Archive for the ‘ Wormwood ’ Category

Ben Templesmith – Page Layout

More pages from Wormwood on Ben Templesmiths technique showing the process from start to finish of the creation of a page of ‘Wormwood: Gentlemen Corpse’.

Image: First stage of a page from Wormwood


Image: Second stage of a page from Wormwood

Image: Finished page from Wormwood


Ben Templesmith – Technique

As research for this project I recently re-read the entire collection of Ben Templesmith’s Wormwood: Gentlemen Corpse. As I was reading through them I found stashed away at the back of the comic’s one or two pages in which he explains the process of his artwork.

Image: Ben Templesmith Watercolour & Photoshop


Image: Ben Templesmith Traditional Ink & Photoshop

Ben Templesmith appears to prefer working with more  traditional media and only using Photoshop to add layers, depth and manipulate the final images.

In a Recent Interview with Ain’t it cool news Ben Templesmith had this to say:

@: Your distinctive art technique seems to involve quite a few steps utilizing a number of different mediums. Can you take us through your process from initial idea to finished product?

BT:In a nutshell, or a colostomy bag if you will, the art is all hand drawn, on tonal paper, then I ink it, lay in some grey tones and white highlights using paint and markers and anything that comes to hand. Then I scan them in and add photographic layers, be it textures of cracked walls, collages I’ve made and bits of faces, before adding colour, all in Photoshop. At the end of the day it’s still about 80% drawn and 20% computer. But I don’t actually draw on it, I just use Photoshop as a composition and layering tool really.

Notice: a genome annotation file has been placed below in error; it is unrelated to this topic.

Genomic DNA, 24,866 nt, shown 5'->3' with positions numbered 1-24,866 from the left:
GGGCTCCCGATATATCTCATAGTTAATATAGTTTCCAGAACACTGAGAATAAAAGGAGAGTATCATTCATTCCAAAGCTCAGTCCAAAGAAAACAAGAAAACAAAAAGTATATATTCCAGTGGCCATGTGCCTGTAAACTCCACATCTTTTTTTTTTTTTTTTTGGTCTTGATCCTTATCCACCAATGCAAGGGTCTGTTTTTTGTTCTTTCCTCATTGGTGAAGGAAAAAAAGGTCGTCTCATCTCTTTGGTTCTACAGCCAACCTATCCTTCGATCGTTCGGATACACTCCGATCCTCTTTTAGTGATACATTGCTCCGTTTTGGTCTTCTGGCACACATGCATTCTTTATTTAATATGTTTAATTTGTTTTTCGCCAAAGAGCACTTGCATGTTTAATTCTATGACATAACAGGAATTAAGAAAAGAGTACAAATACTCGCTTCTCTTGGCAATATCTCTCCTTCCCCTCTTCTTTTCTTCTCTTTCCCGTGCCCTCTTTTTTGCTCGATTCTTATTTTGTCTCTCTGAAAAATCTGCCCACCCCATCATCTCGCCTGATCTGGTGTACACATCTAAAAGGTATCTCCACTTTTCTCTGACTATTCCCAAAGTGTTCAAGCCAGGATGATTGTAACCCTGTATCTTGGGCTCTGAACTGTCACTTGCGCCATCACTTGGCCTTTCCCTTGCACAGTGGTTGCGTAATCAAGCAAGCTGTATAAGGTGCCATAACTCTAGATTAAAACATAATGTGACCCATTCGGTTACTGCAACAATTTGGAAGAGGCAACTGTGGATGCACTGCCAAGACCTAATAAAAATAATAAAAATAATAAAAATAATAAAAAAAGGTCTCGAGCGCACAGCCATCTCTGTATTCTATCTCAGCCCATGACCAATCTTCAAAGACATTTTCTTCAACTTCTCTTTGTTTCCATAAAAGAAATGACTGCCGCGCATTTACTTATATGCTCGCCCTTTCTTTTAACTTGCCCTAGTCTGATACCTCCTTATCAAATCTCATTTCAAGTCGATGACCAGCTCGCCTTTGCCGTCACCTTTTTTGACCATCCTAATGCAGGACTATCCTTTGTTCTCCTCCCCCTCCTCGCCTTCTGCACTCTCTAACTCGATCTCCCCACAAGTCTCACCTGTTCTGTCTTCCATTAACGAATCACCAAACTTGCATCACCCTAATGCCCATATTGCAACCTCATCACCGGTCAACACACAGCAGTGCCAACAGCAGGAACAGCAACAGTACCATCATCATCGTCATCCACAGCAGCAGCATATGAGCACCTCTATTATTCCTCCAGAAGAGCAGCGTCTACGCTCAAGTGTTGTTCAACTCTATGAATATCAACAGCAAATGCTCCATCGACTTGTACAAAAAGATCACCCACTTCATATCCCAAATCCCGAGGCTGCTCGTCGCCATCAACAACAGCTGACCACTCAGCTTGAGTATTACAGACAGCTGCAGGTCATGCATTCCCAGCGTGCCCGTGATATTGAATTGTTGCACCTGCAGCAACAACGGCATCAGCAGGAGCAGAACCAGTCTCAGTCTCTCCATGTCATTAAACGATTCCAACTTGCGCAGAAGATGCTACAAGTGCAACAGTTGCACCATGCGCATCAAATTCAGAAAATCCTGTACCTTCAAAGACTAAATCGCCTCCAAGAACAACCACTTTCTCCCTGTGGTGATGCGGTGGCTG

@: Do you see computer art as the next logical step in comic book art evolution? Will the old pencil and ink format ever become obsolete?

BT:I used to be one of the young punks, but now many, many people have surpassed me, and actually do all their work on the computer literally. I still like the hand drawn aspect. I like the object at the end (not least because you can sell or exhibit it!). I still use a mouse myself. Never bothered to get into the Wacom tablets everyone now uses…though I will be getting a Cintiq (the next phase of that sort of tech really) and will probably get more into the computer side of things…but there’ll always be some people that prefer the feel of real media on paper, even if they know how to do it all on computer too. The medium evolves due to budgets and deadline constraints. So the computer wins. But the original art market will never die, and I think collectors and fans will always make sure there’s at least some pencil and ink real world pages out there to be had. I’m not swapping to computer only work myself. I’ll just keep using it to enhance.